European Central Bank President Christine Lagarde said on Monday she would not "venture" into speculation over interest rate rises in 2023 amid pressure for the bank to define its response to high inflation.
“I don’t think I will venture into 2023," Lagarde told the European Parliament's Committee on Economic and Monetary Affairs, repeating her statement from earlier in the month that rates were "very unlikely" to change in 2022.
"Inflation has been surprising to the upside for a while," Lagarde said after the measure hit 4.1 percent in the eurozone in October, a 13-year high driven by soaring energy prices.
The bank nonetheless expects inflation to remain below its two-percent inflation target "in the medium term", Lagarde said.
The ECB expected "higher wages in 2022 than in 2021" as employees set about negotiating new pay deals with business, she said.
But there was "no evidence" so far that higher wages were feeding back into prices, creating higher inflation over the long term.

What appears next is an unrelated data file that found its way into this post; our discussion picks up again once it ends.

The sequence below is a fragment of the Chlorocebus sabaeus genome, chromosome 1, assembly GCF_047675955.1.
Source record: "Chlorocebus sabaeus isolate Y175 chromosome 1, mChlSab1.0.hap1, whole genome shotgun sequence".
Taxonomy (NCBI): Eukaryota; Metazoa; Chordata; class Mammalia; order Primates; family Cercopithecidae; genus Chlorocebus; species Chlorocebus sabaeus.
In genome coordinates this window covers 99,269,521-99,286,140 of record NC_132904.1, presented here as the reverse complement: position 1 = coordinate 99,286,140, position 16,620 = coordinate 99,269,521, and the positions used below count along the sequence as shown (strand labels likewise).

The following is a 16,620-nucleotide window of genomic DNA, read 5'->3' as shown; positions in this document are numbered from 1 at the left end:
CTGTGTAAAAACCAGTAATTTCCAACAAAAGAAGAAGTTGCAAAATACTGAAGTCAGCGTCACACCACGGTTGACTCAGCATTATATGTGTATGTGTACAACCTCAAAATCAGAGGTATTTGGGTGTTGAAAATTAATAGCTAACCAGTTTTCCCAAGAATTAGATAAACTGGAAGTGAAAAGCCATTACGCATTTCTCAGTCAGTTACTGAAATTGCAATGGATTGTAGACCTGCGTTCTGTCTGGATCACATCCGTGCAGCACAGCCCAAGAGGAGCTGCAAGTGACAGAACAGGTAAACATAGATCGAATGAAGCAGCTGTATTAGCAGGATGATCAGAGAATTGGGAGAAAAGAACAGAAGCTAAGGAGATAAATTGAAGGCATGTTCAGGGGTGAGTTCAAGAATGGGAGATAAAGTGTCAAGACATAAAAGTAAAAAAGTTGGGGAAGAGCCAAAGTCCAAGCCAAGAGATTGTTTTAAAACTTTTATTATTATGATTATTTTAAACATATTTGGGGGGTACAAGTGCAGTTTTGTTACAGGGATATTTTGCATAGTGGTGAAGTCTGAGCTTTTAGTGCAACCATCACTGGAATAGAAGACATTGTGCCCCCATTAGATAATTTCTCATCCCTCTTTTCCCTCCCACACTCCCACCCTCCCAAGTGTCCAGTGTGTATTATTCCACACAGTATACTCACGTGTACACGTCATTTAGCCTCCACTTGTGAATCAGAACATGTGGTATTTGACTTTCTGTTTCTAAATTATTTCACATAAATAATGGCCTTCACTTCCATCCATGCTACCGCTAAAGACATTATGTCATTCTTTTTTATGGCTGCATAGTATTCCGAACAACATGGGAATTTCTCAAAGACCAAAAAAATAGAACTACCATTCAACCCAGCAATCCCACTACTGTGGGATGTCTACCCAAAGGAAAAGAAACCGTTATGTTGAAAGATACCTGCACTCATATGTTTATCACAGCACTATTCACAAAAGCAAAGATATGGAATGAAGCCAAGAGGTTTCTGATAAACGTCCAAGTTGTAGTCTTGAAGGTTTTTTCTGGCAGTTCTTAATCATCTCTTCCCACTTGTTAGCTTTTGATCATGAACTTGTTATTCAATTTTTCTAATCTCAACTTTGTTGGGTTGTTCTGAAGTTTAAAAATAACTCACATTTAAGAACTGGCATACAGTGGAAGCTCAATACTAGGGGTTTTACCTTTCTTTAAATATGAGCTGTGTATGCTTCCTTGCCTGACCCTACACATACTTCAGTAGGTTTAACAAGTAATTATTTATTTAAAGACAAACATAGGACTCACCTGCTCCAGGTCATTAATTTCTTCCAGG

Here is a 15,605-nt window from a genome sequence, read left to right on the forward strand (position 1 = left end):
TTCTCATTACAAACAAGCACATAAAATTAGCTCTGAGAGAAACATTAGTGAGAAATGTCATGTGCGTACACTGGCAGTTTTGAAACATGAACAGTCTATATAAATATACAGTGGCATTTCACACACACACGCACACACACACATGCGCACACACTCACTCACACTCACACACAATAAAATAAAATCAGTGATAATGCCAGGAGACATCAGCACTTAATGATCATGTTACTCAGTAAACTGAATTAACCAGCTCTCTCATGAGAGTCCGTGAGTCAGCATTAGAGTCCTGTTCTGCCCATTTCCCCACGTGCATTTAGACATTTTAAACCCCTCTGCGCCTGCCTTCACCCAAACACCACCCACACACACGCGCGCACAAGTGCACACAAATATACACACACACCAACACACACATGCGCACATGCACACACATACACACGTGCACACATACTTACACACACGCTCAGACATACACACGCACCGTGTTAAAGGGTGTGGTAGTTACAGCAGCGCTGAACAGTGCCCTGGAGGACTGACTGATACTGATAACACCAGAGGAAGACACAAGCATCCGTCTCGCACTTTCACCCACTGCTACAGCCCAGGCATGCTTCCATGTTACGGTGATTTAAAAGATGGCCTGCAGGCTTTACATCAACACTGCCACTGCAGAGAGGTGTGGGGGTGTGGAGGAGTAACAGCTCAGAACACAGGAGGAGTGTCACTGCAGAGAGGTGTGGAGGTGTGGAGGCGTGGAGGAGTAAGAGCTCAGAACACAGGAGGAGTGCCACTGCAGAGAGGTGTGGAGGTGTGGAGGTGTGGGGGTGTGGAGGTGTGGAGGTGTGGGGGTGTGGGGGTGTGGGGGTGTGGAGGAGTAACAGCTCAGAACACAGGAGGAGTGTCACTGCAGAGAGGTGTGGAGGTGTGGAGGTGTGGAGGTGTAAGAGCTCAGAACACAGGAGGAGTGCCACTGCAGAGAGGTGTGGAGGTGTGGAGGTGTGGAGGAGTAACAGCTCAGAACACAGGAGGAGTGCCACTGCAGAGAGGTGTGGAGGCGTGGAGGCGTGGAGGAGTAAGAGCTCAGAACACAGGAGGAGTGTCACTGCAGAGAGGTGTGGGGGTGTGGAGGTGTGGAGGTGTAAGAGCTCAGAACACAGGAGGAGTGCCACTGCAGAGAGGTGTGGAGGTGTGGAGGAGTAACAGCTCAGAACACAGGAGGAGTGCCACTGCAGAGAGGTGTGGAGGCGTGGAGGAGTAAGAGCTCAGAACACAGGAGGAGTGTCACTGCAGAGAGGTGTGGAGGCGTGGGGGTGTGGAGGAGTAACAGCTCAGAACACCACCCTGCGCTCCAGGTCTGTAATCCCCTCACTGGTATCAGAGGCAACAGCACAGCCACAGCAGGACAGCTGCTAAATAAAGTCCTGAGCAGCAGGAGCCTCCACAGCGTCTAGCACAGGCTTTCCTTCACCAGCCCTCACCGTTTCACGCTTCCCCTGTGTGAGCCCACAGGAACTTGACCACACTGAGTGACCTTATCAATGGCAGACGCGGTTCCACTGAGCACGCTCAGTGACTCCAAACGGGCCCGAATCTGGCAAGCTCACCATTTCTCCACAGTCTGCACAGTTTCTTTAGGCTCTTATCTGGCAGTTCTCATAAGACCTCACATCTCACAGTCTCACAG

An early withdrawal from stimulus was "not desirable" while businesses and consumers struggled with high energy prices, and would "represent an unwarranted headwind for the recovery", Lagarde said.
The ECB has long held interest rate at historic lows, including a negative bank deposit rate that means lenders pay to park excess cash at the central bank.
The bank's policymakers will meet December 16 to decide on the future of its massive pandemic-era bond purchasing programme.
The 1.85-trillion-euro ($2.12-trillion) pandemic emergency bond-buying programme (PEPP), the ECB's main crisis fighting tool, is expected to come to an end in March 2022.